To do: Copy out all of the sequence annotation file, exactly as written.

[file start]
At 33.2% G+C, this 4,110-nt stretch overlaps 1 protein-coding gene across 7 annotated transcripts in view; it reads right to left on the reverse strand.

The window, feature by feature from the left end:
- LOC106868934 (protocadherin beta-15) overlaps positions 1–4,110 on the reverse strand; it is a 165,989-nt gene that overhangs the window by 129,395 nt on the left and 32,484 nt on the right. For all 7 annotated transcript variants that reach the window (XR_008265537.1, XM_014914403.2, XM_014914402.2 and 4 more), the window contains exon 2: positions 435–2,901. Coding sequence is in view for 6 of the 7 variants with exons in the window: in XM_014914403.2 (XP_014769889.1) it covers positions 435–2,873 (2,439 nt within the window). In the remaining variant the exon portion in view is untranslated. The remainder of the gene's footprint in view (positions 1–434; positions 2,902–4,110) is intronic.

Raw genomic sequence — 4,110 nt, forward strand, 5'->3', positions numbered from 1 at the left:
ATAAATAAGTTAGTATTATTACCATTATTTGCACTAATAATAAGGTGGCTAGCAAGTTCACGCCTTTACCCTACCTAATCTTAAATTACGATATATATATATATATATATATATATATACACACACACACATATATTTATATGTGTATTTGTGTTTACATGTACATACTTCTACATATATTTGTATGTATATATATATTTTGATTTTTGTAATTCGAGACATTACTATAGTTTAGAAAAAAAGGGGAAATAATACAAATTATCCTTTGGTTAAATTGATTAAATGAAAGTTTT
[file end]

At 33.2% G+C, this 4,110-nt stretch overlaps 1 protein-coding gene across 7 annotated transcripts in view; it reads right to left on the reverse strand.

The window, feature by feature from the left end:
- LOC106868934 (protocadherin beta-15) overlaps positions 1–4,110 on the reverse strand; it is a 165,989-nt gene that overhangs the window by 129,395 nt on the left and 32,484 nt on the right. For all 7 annotated transcript variants that reach the window (XR_008265537.1, XM_014914403.2, XM_014914402.2 and 4 more), the window contains exon 2: positions 435–2,901. Coding sequence is in view for 6 of the 7 variants with exons in the window: in XM_014914403.2 (XP_014769889.1) it covers positions 435–2,873 (2,439 nt within the window). In the remaining variant the exon portion in view is untranslated. The remainder of the gene's footprint in view (positions 1–434; positions 2,902–4,110) is intronic.

Raw genomic sequence — 4,110 nt, forward strand, 5'->3', positions numbered from 1 at the left:
ATAAATAAGTTAGTATTATTACCATTATTTGCACTAATAATAAGGTGGCTAGCAAGTTCACGCCTTTACCCTACCTAATCTTAAATTACGATATATATATATATATATATATATATATACACACACACACATATATTTATATGTGTATTTGTGTTTACATGTACATACTTCTACATATATTTGTATGTATATATATATTTTGATTTTTGTAATTCGAGACATTACTATAGTTTAGAAAAAAAGGGGAAATAATACAAATTATCCTTTGGTTAAATTGATTAAATGAAAGTTTT